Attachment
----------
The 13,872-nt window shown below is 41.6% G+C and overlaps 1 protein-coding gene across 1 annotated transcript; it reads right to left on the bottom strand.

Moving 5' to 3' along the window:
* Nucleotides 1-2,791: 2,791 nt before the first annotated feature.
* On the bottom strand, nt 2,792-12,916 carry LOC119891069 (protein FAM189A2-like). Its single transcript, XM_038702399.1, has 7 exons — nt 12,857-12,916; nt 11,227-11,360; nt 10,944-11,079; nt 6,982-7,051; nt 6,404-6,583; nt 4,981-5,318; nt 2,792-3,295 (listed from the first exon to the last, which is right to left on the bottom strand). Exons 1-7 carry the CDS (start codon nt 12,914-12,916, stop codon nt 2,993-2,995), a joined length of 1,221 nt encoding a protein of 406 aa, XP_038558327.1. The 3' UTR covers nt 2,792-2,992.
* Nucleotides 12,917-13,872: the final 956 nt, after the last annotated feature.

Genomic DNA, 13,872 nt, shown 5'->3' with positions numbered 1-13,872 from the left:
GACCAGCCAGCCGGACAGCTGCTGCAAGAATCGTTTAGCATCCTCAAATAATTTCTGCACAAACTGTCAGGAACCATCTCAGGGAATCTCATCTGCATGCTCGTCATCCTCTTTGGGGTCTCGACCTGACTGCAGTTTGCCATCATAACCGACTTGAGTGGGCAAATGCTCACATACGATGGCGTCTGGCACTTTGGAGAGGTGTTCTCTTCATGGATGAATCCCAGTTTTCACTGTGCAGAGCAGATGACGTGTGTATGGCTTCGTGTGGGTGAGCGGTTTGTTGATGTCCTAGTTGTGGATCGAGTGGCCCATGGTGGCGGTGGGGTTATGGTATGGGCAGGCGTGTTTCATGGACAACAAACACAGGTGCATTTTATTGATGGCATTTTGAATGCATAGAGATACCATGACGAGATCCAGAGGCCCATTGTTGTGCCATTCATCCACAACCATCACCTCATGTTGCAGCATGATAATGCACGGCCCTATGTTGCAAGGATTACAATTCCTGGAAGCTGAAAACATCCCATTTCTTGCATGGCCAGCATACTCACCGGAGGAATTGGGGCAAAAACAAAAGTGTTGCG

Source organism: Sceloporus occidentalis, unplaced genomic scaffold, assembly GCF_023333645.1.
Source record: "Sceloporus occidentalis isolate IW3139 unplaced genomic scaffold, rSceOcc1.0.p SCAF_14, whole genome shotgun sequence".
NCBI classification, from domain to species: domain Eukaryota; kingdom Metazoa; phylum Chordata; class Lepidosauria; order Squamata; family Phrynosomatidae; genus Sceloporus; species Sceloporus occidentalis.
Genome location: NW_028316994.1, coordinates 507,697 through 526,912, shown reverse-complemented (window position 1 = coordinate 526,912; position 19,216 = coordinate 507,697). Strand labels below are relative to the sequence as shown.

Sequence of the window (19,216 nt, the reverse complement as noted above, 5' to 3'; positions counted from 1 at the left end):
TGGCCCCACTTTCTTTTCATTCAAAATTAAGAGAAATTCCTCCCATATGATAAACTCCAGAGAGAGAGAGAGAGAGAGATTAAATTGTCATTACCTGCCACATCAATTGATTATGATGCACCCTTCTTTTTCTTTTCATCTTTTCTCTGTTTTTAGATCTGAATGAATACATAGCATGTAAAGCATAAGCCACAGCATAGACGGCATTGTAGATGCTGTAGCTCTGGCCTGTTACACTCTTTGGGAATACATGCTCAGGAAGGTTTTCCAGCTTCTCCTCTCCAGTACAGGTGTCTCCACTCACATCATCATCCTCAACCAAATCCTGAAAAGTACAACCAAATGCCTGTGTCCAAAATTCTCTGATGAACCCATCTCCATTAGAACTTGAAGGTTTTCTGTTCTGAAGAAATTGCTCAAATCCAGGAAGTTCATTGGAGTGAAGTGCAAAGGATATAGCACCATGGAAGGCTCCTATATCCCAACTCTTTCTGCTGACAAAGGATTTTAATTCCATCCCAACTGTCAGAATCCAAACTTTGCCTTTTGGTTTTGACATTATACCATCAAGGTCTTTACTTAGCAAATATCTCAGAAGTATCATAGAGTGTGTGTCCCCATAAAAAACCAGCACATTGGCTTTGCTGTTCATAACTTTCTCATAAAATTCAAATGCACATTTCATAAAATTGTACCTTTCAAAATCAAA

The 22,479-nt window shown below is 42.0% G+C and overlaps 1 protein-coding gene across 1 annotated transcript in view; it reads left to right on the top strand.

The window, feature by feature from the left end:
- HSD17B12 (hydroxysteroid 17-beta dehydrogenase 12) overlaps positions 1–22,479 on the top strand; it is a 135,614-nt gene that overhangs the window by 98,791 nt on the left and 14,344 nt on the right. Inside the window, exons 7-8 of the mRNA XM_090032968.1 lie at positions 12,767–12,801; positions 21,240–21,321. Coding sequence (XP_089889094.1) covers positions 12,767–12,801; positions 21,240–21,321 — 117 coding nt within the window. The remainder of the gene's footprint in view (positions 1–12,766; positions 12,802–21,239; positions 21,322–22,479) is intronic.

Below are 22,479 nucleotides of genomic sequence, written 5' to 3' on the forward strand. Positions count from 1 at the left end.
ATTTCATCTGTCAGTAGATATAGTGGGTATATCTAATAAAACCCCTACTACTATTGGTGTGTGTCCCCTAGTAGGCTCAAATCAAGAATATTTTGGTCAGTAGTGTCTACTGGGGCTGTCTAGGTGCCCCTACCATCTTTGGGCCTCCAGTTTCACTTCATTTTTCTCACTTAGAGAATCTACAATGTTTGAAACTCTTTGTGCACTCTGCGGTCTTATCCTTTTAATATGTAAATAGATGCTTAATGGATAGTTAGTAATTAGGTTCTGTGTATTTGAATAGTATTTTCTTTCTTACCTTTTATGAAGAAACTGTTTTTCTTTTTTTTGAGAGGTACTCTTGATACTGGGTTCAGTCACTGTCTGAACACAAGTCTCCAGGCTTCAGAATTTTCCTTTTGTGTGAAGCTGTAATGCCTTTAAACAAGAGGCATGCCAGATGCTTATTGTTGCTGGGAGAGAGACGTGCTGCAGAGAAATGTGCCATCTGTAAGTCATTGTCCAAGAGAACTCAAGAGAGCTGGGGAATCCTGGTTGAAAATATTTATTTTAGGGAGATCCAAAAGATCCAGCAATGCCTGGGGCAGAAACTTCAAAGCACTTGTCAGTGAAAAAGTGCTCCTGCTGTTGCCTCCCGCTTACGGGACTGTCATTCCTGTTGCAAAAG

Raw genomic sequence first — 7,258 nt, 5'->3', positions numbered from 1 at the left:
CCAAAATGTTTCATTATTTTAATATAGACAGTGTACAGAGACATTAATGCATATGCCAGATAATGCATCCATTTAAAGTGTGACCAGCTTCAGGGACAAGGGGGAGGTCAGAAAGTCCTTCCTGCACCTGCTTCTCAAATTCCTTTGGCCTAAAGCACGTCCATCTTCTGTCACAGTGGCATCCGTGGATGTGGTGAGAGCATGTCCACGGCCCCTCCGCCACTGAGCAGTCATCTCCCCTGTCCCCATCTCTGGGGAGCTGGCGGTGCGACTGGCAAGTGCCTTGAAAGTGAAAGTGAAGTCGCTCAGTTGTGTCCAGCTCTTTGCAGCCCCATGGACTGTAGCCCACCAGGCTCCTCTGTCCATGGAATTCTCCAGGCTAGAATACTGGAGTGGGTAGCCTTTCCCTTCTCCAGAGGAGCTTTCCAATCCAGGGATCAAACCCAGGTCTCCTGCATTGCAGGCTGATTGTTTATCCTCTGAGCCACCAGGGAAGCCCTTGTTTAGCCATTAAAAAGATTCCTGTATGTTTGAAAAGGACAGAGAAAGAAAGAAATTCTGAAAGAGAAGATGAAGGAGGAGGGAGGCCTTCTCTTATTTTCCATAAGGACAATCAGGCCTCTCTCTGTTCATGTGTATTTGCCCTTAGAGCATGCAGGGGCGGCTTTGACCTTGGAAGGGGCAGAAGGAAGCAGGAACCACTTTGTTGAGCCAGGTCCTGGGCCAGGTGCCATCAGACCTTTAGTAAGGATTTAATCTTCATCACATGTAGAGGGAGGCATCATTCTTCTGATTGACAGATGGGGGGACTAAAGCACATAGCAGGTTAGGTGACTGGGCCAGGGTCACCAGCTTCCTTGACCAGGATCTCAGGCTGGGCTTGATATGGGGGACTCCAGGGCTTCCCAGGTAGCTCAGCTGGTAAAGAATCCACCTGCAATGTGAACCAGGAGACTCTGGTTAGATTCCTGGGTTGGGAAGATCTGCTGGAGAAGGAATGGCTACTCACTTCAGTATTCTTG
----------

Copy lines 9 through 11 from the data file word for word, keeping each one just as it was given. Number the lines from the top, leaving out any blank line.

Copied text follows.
Source record: "Sceloporus occidentalis isolate IW3139 unplaced genomic scaffold, rSceOcc1.0.p SCAF_14, whole genome shotgun sequence".
NCBI classification, from domain to species: domain Eukaryota; kingdom Metazoa; phylum Chordata; class Lepidosauria; order Squamata; family Phrynosomatidae; genus Sceloporus; species Sceloporus occidentalis.
Genome location: NW_028316994.1, coordinates 507,697 through 526,912, shown reverse-complemented (window position 1 = coordinate 526,912; position 19,216 = coordinate 507,697). Strand labels below are relative to the sequence as shown.